I bought a pair of axle stands that came as a set and it stated "2 ton" capacity on the box. Each axle stand has a sticker stating "2 ton" capacity.

Since they came as a pair, does that mean one axle stand supports 1 ton, or does each support the full 2 tons?

To be specific, these are the axle stands in question: https://www.canadiantire.ca/en/pdp/certified-axle-stands-pair-0090010p.html#srp


It depends. It is not safe to assume that jack stands/axle stands are rated one way or another in all cases. There are cases where the weight rating is for the pair, such as these Craftsman jack stands or these Pittsburgh jack stands.

Alternatively, some jack stand sets are rated per-stand, like these Duralast ones.

There are a few ways to check. As a general rule, cheaper stands tend to advertise the capacity of the pair. For the Craftsman stands, the only place the rating is mentioned is in the sticker on the stands, which you can see in the product image. For the Duralast stands, there are a couple of indicators: the warranted capacity is "1 to 2.99 ton," indicating the pair has a higher capacity than 2 tons, and there's a line where the description explicitly says "Jack Stand Weight Capacity Per Stand (tons): 2."

For yours, there's no clear indication, other than "CanadianTireTeam" answered a question on the product page asking essentially what you're asking here with, "...the support capacity of each stand is 2-ton (for a total of 4 tons). I apologize for the potential confusion; however, the rated capacity (per stand) is detailed on the packaging and stands, as well as in the manual."

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  • Thank you, that answered my question. I somehow missed the Q&A section of the product page that had the answer there. In any case, I had no issues jacking up my 3800lbs car today. – Jin Dec 30 '18 at 2:31
  • 1 ton is 2000 pounds, 2 Tons is 2000 lbs .. so 2 = 4000 pounds... – user38183 Dec 30 '18 at 12:10
  • " 2 Tons is 2000 lbs " ??? – Moab Dec 30 '18 at 17:21

Each axle stand will be rated for 2 tons - but I would not use them at full capacity, (half or 3/4 only) just a habit of mine especially if they are "cheaper" ones.

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  • Something to realize (which I'm sure you do), most vehicles will not weigh in excess of two tons ... two jack stands will support the entirety of almost any passenger vehicle. Most safety items like jack stands are rated far below their actual holding ability ... well, at least ones made where proper safety standards are not optional. Two tons, being 4k lbs (at least in the States) is a lot of weight. Anyway, with most, I'd agree, I'd not max out the weight. – Pᴀᴜʟsᴛᴇʀ2 Dec 29 '18 at 22:24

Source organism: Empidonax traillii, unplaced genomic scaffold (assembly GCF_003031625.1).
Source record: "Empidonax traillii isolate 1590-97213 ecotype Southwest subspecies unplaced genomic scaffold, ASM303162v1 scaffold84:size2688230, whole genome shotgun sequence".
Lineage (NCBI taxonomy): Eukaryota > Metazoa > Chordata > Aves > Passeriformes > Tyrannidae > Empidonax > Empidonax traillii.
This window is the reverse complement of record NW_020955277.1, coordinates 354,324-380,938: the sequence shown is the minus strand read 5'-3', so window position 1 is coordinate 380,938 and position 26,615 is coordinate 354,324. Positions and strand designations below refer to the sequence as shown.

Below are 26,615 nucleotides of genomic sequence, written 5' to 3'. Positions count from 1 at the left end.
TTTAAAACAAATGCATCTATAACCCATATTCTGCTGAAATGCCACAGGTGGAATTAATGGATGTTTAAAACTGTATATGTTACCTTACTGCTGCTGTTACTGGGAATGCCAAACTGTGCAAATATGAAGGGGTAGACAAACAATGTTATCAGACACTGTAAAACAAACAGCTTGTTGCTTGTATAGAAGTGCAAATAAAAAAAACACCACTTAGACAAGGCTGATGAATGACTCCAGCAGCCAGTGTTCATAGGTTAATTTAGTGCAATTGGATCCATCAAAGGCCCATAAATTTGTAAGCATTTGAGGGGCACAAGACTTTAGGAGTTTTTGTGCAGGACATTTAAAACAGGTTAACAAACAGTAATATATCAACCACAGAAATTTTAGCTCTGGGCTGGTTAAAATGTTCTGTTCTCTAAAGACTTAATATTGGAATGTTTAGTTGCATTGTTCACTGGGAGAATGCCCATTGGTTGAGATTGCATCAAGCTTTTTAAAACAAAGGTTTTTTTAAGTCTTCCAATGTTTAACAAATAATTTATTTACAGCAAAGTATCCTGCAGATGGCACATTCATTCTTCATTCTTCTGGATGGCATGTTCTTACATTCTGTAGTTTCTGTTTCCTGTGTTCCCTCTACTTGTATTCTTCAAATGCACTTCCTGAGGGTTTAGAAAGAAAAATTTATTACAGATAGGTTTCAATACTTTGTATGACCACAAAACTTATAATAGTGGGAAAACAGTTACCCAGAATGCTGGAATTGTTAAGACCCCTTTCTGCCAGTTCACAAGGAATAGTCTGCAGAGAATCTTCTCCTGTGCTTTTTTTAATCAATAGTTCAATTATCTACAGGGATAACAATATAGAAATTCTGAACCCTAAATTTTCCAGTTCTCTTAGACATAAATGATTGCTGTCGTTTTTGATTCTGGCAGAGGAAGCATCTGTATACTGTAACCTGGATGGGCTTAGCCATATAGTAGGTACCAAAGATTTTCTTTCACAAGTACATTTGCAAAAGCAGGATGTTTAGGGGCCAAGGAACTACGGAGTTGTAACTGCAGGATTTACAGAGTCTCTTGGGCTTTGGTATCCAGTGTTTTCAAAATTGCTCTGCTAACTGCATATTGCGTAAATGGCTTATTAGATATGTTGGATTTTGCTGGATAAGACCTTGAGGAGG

• In addition to the static load of the vehicle, there will be an additional live load if you are doing heavy torquing, pulling, or pounding. A strong sideways push can buckle one of the legs if you are at near capacity. – John Canon Dec 30 '18 at 3:47
  • Just to pick one, a 2019 Subaru Outback with the 3.6 engine has a curb weight of 3865 pounds, rather close to two tons. I think there will be a number of cars that exceed 4000 pounds, especially if there is a little cargo on board. – Ross Millikan Dec 30 '18 at 4:32

The manufacturing quality of jack stands sometimes leaves things to be desired. I have a pair of "4-ton" jackstands. Still have the box. They were expensive and sold by a large retailer. One of the stands is not usable. A small shift in the weight of a vehicle caused the stand to buckle, and it is unusable. The vehicle was a 2800 lb compact.

This answer is a general caution to use your best judgment. As far as I could find out, there are no recognized standards for consumer grade jackstands. In my case, I consider myself fortunate that there were no critical body parts under the stand as it folded down into a wedge that I now use to block a wheel from rolling.

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